my $input = $ARGV[0]; my %is_subset = map {$_ => 1} powerset(split //, $input); while (<$dict_fh>) { chomp; my ($word, $normalized) = split /\t/; print $word if $is_subset{$normalized}; } sub powerset { # ... return map {join '', sort @$_} @subsets; }

This is what I call turning a problem on its (?:head|side|ear). I look at it in a completely different way to see if I learn anything. In this case, I learned several ways not to solve the problem but that's ok - I had fun and this was the real game for me anyway. I just wonder if other people do this? If so, what approaches do you take and do you have any examples to share?

Cheers - L~R

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Re: Turning A Problem Upside Down
by gwadej (Chaplain) on Aug 21, 2009 at 13:47 UTC

    I have a programmer friend who is spectacular at this sort of approach. When he and I worked together, I often would talk to him about problems I was having trouble solving. It never failed that Rick would make suggestions that were in a direction that had never occurred to me.

    In most cases, he would not suggest anything obvious like looking at the problem backwards or sideways. He would come at the problem from a direction I would never have considered. (I wish I could think of an example right now.<shrug/>)

    As a general rule, these suggestions would not solve the problem, but they would invariably change the way I saw the problem. A solution inevitably followed.

    When in doubt, redefine the problem.
    G. Wade
Re: Turning A Problem Upside Down
by ack (Deacon) on Aug 21, 2009 at 16:31 UTC

    Wow! Limbic~Region, that is awesome! Thanks so much for sharing that; it really has me thinking.

    I have, over the last several weeks, been struggling with a mentoring issue from one of my mentorees.

    My mentoree, a budding systems engineer who is on the brink of becomming a Chief Systems Engineer on a project of his own. In that capacity much of the "engineering" is done by the systems engineers working for the "Chief" and the "Chief" takes on responsibilities for a much broader range of challenges (e.g., politics, customer interactions, security, safety, etc.). The transition from largely pure engineering to this broader challenge is the normal stumbling block and is why I spend a lot of time mentoring them to help them "find their stride".

    Find that "stride" is unique to each individual and it is up to me to try to "bring it out." I find that the Socratic Method largely works; but occasionally I encounter unique challenges; and that was this case.

    The mentoree's inquiry (in response to a question of mine to him) was "I watch you in meetings and I am struck by the frequency that you inocuously turn the meeting completely around and embark on a completely differnt solution direction. How do you do that? How do I learn to do that?"

    At the time, I was a bit taken aback because I hadn't ever really realized that I did that. But as I thought about it more and more, I realized that it has always been apparent to me how easily folks, especially in groups, tend to lock into a single solution and then beat it to death...especially if it doesn't really solve the problem. This is true not just for engineering/technical challengs, but for human interactions (e.g., politics, inter-personal challenges, etc.), too.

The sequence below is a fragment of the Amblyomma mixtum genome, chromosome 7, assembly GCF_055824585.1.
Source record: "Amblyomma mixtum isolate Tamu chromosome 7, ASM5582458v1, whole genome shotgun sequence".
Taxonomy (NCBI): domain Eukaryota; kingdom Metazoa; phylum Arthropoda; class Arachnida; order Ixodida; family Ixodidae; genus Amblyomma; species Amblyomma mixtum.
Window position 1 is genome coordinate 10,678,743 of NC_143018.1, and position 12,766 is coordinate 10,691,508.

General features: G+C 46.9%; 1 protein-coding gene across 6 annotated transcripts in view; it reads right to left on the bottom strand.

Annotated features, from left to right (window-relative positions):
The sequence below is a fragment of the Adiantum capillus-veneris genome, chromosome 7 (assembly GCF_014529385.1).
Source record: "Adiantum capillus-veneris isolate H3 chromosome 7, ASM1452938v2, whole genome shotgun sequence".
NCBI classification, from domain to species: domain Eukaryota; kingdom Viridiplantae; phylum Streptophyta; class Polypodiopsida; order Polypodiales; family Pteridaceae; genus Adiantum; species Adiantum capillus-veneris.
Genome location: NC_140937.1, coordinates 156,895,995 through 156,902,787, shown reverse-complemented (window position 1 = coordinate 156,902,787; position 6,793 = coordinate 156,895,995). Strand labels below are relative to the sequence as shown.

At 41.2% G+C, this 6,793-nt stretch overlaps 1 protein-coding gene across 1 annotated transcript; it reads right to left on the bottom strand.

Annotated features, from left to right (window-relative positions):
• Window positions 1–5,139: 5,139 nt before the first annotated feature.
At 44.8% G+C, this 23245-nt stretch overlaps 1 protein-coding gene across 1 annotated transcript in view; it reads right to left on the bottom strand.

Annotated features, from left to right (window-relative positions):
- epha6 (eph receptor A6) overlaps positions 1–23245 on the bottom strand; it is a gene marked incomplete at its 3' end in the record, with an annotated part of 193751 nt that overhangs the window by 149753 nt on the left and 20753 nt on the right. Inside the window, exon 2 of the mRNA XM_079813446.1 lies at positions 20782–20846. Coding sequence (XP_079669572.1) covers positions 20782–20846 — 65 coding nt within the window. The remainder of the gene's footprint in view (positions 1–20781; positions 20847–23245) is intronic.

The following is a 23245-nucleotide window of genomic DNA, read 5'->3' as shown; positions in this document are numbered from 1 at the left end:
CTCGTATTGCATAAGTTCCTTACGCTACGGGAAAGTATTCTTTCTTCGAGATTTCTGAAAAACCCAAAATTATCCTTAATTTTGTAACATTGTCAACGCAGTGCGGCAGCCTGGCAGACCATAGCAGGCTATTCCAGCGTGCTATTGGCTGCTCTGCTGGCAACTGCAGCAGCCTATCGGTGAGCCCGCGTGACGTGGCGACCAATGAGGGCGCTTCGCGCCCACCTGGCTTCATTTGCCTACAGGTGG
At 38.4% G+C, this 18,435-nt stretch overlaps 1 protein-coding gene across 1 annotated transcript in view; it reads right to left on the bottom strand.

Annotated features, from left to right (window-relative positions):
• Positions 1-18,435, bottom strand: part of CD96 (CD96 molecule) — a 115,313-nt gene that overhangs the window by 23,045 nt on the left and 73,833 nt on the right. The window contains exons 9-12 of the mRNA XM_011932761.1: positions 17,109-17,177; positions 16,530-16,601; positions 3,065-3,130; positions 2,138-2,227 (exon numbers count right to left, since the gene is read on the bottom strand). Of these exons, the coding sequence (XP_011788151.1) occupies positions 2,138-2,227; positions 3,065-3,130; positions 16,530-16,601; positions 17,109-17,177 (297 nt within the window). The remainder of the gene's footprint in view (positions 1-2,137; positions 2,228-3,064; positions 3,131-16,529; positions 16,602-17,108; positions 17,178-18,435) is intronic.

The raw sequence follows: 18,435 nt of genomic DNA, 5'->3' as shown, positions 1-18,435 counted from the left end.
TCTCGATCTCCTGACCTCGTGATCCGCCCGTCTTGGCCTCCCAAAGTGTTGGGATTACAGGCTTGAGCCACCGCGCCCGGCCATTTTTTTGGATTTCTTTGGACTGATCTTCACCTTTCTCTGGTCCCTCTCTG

Hence, over the years, I find myself almost always and almost uncounsciously, taking a problem and making myself step back and, as Limbic~Region says, "Turn the problem on its head." I try to find ways to look at or envision the problem from completely different perspectives.

    An important aspect for me, and I see that one of the responders similarly talked of working with his friend, is getting other people to consider the problem and to listen carefully to their "take" on it. For me, the hardest thing to do...and to get others to do...is to not "tune out" other people's approaches. I have found that the vast majority of "leaps" into new solutions for me have come from ideas (sometimes just small, seemingly insignificant, comments) that came from someone with an entirely different perspective on the problem.

    So, at least for me, the first step is to force myself to step back and try to think about the problem in entirely different ways. This did not come naturally and took me many years to begin to do it effectively and somewhat automatically.

    The second step (not always possible, of course) is to listen to others' perspectives and ideas on the problem. In this, I don't usually focus so much on their particular ideas of how to solve the problem; rather, I try to think about how and why they are solving it they way that they are. This is one of the tremendous values, for example, that the Monestary brings to me. It is not the particular solutions that the Monks offer that is most important to me. Rather, it is their thinking and perspective on the problems that teaches me so much.

    I have, on more than one occasion, even found myself repeatedly...for the same problem...stepping back and looking of yet more ways of seeing the problem...i.e., "standing it on its head, on its side, on its back, on its other side...." The need for such is rare, but I think that is what Limbic~Region did in his quest, too. And it paid off, obviously.

    I think, at its heart, that innovation flows significantly from that ability to "turn a problem on its head."

    So that is how I answered my mentoree, and it has formed the basis of some little exercises that I've been doing with him. I've picked out a few challengs and spent about 1/2 an hour or so on each with him eliciting a solution and then embarking on the exercise of "turning the problem on its head" to see what he might discover. I don't know, yet, if that will help him. But it always makes for some fun discussions and it seems to have yielded some "Ah-ha" moments for him, too. He is a budding Perl programmer, so I am thinking about trying to formulate a Perl example. Limbic~Region's example is a bit too complex and my mentoree doesn't have the math background, probably, to tackle that specific one. But it gave some food for thought and I think I can find an appropriate Perl challenge for him.